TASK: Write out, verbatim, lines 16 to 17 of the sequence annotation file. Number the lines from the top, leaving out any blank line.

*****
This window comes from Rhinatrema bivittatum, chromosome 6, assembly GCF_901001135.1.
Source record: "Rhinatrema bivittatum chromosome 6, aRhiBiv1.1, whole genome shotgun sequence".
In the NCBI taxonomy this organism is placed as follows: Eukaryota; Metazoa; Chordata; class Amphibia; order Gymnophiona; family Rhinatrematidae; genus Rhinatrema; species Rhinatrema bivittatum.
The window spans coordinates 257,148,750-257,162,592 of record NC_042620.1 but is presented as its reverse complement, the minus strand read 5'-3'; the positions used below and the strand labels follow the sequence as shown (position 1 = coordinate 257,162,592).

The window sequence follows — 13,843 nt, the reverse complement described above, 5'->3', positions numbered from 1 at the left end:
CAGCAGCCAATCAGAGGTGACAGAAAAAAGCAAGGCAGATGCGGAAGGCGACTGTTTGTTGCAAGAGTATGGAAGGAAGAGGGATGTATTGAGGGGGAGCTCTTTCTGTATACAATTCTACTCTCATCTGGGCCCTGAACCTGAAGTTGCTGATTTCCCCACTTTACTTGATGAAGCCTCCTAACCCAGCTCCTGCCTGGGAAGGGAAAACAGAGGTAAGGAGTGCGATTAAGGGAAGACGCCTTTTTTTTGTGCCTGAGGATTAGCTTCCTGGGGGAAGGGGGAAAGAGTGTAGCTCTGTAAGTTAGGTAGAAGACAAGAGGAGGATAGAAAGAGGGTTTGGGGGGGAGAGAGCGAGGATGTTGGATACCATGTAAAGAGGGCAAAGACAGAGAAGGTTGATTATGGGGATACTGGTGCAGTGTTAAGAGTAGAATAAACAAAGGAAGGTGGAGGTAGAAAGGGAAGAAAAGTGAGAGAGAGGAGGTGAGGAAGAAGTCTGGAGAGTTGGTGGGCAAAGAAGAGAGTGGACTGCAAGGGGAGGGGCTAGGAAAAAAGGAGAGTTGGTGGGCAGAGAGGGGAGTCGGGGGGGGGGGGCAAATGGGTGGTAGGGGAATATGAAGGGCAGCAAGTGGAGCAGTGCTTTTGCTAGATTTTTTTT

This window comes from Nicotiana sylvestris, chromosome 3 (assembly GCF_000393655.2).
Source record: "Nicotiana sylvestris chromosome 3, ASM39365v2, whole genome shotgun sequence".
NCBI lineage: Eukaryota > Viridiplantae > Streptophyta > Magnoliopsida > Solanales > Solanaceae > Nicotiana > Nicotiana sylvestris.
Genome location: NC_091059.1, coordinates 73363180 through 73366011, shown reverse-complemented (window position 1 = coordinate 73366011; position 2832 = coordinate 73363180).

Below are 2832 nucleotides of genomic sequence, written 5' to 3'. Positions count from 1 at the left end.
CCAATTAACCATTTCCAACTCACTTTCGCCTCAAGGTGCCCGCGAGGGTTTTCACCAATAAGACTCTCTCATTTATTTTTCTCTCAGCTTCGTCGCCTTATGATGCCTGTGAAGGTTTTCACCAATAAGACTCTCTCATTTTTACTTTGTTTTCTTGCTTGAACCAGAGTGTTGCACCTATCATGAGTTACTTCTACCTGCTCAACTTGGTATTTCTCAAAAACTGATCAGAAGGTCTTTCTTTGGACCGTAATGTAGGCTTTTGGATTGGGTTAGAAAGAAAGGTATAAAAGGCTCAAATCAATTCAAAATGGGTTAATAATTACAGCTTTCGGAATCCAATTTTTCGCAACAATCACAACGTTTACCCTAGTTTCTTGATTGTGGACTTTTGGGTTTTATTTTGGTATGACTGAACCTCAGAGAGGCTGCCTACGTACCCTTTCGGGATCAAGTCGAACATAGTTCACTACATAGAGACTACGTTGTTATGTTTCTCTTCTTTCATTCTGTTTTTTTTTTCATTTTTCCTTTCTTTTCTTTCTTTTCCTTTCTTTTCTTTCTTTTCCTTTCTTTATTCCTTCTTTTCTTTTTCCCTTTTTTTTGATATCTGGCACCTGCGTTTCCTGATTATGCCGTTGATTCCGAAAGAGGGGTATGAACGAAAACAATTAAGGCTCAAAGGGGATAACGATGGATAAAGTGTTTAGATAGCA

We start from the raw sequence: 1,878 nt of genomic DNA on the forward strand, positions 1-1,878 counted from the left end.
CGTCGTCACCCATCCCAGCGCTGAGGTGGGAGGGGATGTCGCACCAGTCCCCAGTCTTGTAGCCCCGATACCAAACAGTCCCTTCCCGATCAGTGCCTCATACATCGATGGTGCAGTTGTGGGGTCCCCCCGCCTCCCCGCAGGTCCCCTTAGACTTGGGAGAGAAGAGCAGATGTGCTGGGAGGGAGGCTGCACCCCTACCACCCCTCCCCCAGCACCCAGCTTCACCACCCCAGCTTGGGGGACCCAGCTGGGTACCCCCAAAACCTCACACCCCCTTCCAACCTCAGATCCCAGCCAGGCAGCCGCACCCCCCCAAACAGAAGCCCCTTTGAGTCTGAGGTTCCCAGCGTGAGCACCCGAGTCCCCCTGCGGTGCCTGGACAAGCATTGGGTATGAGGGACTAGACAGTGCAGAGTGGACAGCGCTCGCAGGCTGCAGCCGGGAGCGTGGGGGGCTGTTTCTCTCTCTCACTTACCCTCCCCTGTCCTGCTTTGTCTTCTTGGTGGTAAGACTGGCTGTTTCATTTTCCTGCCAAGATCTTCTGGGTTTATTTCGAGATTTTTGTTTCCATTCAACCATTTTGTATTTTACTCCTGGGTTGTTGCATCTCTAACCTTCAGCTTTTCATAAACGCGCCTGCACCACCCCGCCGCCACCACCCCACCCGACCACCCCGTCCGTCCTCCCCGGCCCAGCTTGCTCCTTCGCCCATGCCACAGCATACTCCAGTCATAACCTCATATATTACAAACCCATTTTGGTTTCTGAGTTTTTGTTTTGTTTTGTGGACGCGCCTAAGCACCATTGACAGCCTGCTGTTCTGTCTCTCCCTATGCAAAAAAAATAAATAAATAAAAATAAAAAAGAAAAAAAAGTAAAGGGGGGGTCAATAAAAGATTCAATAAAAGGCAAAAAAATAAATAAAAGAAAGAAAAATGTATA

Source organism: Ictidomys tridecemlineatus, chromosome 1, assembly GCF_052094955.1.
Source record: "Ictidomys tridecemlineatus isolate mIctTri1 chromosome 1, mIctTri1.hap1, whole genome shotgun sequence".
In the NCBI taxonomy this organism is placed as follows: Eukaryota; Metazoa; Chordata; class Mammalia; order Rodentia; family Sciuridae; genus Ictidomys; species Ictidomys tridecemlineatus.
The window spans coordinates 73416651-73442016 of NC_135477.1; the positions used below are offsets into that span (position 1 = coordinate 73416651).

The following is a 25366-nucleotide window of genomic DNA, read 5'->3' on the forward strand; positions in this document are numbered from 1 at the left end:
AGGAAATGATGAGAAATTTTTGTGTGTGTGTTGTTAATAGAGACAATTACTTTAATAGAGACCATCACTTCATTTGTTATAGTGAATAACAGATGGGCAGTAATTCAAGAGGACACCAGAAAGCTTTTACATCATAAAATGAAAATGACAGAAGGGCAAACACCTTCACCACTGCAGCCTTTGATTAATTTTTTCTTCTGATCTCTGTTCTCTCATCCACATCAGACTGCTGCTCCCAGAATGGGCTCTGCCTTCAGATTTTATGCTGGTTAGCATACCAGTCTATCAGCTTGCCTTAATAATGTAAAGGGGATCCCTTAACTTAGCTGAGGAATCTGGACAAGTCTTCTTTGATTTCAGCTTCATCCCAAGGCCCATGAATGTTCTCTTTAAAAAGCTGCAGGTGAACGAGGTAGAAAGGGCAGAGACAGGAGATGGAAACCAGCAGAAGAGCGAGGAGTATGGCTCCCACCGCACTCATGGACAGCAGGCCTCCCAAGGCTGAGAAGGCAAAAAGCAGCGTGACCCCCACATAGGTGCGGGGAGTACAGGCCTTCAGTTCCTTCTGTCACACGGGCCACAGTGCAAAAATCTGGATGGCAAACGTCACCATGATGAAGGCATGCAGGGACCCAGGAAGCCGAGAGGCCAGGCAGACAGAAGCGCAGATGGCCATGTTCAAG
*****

Source record: "Ictidomys tridecemlineatus isolate mIctTri1 chromosome 1, mIctTri1.hap1, whole genome shotgun sequence".
In the NCBI taxonomy this organism is placed as follows: Eukaryota; Metazoa; Chordata; class Mammalia; order Rodentia; family Sciuridae; genus Ictidomys; species Ictidomys tridecemlineatus.